Writing for Professional Journals: Paradoxes and Promises

By Henson, Kenneth T. | Phi Delta Kappan, June 2001 | Go to article overview

Writing for Professional Journals: Paradoxes and Promises


Henson, Kenneth T., Phi Delta Kappan


By following the suggestions that Mr. Henson provides here, you can become a proficient practitioner of the craft of getting published.

The more you hone your skills in this craft, the more success you will experience, and the more you will enjoy this part of your profession.

WRITING for publication presents a number of paradoxes and contradictions. To minimize the jealousy that can arise among colleagues who are not publishing, professors who publish successfully sometimes find themselves hiding the fact that they have gone public with their work. Many others who try and are rejected feel compelled to hide their failure, and many who don't even try feel a need to conceal their negligence by criticizing colleagues who succeed.

Once you've made a decision to write for publication, the contradictions and uncertainties continue. Should you write for research journals, theoretical journals, or practical journals? Indeed, should you write for journals at all? Why not book chapters, yearbook chapters, or monographs? How about papers to appear in the proceedings of professional meetings? Should you write alone or in collaboration with colleagues? If the latter, how should you select those collaborators?

These uncertainties may be frustrating, but they shouldn't discourage you from writing for publication because, once the secrets are unlocked and the questions answered, writing for publication can be one of the most enjoyable and rewarding activities available to educators. Each year, I receive several requests to visit college campuses and help faculties unlock the mysteries of writing for publication. To prepare for this challenge, I send a biennial survey to about 50 prominent national education journals. The results of my latest survey, conducted in the winter of 2001, are shown in Table 1.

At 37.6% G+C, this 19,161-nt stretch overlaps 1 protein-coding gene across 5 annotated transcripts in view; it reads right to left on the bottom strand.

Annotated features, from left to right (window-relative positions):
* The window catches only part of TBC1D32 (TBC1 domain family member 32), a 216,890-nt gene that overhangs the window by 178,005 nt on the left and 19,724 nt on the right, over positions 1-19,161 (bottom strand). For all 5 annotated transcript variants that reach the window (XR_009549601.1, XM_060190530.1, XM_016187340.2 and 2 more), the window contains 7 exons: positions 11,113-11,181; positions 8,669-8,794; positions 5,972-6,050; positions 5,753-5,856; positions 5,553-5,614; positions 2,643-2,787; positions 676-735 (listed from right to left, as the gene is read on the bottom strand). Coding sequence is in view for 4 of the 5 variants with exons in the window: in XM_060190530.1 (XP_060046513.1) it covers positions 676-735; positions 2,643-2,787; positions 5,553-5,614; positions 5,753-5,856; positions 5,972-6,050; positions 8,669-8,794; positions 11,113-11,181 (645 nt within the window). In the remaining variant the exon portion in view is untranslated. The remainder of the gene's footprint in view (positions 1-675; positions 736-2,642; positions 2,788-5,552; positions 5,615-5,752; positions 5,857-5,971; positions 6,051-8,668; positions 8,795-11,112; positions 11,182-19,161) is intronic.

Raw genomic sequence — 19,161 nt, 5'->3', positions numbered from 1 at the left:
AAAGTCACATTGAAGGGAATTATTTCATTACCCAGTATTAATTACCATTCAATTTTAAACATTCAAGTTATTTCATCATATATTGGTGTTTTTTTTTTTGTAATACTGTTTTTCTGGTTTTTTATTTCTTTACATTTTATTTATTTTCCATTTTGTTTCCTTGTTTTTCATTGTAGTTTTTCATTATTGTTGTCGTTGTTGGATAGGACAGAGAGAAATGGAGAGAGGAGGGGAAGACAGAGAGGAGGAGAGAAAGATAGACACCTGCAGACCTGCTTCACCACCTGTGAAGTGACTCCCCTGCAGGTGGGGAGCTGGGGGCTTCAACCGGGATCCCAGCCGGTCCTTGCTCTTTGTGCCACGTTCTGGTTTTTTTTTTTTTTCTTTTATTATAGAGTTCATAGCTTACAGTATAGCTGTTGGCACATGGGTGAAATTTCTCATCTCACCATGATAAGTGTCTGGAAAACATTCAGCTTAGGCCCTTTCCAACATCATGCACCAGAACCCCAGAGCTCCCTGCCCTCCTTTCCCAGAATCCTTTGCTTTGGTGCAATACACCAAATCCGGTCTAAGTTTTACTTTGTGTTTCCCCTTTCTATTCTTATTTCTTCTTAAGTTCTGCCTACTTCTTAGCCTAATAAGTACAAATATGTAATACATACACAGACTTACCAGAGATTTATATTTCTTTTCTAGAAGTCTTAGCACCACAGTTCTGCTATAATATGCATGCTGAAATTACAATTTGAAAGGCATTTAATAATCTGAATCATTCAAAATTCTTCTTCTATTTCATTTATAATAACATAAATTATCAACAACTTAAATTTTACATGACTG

Identify Some Goals

I always advise participants in my workshops to begin by identifying some career goals. They can then use their writing as a way to help achieve these goals. Some participants have a single paramount goal, such as achieving tenure. Others are pursuing merit pay or promotion and know that getting published will be necessary for reaching those goals. Still others aim to increase their marketability. For example, an aspiring writer who attended a workshop in Bloomington, Indiana, had one purpose: to enable herself to move from her current position in a community college into a university-level position.

Some who wish to publish professionally simply wish to share their ideas or the results of their research with others, including their own students. Some even write because they know that writing for publication is an effective way to clear the cobwebs and get a better understanding of a discipline. Whatever the reasons, I encourage everyone to write down one or two long-term goals and one or two immediate goals and set deadlines for reaching them.

A Game of Chance?

Writing for publication becomes easier when writers view it not as a program designed to satisfy an employer but as one designed to meet their own individual goals. No longer is their writing an occasional one-shot, hit-or-miss attempt to get an isolated manuscript into print. Instead, it becomes part of a carefully crafted, ongoing program in which everything is done with purpose. By designing their own programs and learning the expectations of editors, those who would be published gain greater control over the fate of their manuscripts and of their careers. Everything in my writing workshops and books is designed to increase the probability of acceptance of the manuscripts of those who attend. So is each of the following tips and promises.

Select Two or Three Journals

With your goals and personal deadlines in hand, you are ready to target two or three journals that will be valued by those who hold the keys to meeting your goals. These "key holders" may be colleagues in your own department, or they may be colleagues throughout your campus who make decisions regarding promotions, merit pay, and tenure. …

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